Trump threatens China with $100bn more in tariffs as response to Beijing’s ‘unfair retaliation’
Earlier this week Beijing announced that it was considering a mirror response, after the United States Trade Representative (USTR) released a preliminary list of Chinese products, totalling some $50 billion, which it plans to slap with increased tariffs, under Trump’s order.
Despite Beijing’s repeated warnings that it would proportionally respond to any US moves, and its calls for negotiations to avoid an escalation of a trade war, Donald Trump on Thursday decided to adopt a harsher policy. While instructing the USTR to consider new measures, he once again cited Section 301 of the Trade Act of 1974, which had previously “determined that China has repeatedly engaged in practices to unfairly obtain America's intellectual property.”
Somewhat downplaying this new round in the trade spat, which is likely to further impact global stock markets, Trump claimed that he was still ready to have discussions with China to achieve a “free, fair, and reciprocal trade and to protect the technology and intellectual property of American companies and American people.”
“Trade barriers must be taken down to enhance economic growth in America and around the world. I am committed to enabling American companies and workers to compete on a level playing field around the world, and I will never allow unfair trade practices to undermine American interests,” the White House statement reads.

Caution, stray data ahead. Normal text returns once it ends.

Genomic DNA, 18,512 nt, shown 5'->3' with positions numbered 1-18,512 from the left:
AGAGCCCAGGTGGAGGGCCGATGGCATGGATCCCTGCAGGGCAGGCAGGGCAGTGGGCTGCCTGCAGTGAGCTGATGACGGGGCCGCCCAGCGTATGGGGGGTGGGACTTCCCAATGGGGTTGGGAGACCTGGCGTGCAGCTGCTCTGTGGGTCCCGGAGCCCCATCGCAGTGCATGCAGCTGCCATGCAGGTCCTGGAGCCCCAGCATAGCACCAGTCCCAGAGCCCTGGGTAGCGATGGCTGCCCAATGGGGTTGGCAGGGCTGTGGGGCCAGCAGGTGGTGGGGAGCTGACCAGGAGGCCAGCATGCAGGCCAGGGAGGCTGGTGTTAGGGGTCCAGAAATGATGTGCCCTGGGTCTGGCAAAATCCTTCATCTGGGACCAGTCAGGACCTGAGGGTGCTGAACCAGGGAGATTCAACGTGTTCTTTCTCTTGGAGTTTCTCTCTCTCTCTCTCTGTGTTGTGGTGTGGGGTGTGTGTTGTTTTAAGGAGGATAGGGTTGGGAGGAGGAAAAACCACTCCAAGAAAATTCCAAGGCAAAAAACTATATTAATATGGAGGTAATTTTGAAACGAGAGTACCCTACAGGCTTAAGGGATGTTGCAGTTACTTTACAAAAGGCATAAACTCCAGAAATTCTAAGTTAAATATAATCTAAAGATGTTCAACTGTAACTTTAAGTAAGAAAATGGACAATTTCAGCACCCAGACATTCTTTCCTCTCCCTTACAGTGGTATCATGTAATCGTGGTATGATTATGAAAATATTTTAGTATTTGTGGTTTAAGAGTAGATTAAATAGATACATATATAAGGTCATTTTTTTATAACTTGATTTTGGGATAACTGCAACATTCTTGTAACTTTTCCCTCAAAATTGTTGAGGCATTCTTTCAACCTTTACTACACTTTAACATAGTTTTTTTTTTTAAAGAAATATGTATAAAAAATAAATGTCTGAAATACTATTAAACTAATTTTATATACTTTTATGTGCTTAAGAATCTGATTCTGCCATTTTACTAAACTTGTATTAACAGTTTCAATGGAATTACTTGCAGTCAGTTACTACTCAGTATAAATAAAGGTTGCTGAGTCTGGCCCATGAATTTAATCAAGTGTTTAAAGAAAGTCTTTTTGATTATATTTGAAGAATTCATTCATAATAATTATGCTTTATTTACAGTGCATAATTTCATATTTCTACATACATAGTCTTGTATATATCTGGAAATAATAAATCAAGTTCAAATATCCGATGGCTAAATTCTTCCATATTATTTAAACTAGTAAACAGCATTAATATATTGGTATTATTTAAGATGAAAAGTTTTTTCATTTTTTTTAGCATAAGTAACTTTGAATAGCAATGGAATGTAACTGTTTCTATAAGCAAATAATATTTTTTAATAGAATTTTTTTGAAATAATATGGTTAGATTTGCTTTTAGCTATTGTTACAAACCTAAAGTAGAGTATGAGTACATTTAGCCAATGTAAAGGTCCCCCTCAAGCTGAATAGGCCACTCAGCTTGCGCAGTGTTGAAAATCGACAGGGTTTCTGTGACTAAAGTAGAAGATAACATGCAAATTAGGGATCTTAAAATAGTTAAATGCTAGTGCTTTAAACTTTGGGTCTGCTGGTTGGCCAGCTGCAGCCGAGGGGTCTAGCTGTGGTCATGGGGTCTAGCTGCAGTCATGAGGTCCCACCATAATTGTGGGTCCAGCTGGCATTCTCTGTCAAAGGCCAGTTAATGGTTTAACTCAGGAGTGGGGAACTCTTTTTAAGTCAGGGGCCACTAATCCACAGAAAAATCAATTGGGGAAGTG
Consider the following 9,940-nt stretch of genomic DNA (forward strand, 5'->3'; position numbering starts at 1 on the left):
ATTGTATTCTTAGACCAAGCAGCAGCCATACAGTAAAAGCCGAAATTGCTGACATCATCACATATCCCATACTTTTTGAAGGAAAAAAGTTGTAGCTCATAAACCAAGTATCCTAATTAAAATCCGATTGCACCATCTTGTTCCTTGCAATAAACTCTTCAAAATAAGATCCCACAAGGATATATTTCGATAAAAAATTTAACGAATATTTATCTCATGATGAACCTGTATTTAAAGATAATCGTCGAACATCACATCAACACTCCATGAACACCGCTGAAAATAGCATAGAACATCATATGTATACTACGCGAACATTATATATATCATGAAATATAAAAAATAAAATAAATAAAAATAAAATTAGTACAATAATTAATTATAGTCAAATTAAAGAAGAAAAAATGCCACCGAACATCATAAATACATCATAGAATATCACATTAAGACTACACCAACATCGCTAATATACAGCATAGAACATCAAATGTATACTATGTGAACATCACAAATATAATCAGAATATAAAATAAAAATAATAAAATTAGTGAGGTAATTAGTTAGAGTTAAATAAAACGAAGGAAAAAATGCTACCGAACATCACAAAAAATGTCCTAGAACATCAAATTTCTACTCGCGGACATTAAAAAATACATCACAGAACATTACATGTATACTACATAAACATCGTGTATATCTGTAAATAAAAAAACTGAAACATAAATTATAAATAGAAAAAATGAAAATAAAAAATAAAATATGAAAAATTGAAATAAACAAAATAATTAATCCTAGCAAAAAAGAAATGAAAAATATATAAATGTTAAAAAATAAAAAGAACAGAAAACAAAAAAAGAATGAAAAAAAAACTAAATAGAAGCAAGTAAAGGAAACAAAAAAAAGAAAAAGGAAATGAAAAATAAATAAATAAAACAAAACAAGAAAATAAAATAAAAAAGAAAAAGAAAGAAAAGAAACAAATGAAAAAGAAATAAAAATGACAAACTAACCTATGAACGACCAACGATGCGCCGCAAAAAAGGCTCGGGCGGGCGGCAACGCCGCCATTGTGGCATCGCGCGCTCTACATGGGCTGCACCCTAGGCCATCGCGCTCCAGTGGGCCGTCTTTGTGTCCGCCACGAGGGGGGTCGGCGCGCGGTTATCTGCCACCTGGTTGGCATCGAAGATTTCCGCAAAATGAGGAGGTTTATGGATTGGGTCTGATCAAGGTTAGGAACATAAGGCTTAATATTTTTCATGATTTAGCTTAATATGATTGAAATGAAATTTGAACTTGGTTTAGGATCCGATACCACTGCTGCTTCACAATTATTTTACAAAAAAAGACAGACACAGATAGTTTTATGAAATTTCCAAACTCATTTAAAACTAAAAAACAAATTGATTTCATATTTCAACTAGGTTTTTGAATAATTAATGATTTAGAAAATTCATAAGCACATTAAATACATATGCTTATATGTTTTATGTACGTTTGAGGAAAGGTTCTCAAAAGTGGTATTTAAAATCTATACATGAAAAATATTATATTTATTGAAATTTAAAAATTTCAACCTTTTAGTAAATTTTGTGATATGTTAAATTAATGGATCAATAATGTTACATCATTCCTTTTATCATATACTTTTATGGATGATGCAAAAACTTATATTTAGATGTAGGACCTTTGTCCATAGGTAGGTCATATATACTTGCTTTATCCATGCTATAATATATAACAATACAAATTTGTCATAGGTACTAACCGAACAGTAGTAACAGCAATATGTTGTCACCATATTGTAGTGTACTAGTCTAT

The trade dispute between Washington and Beijing sharply escalated this week, after the Trump administration on Tuesday announced 25 percent tariffs on some 1,300 industrial, technology, transport, and medical products. In response, Beijing said that it will target 106 American products, including soybeans, automobiles and chemicals. Both sets of measures have yet to come into effect.
Trump’s call for new measures against China comes a day after White House economic adviser Larry Kudlow said that he expected that the United States and China would work out their trade differences. “I believe that the Chinese will back down and will play ball,” Kudlow commented.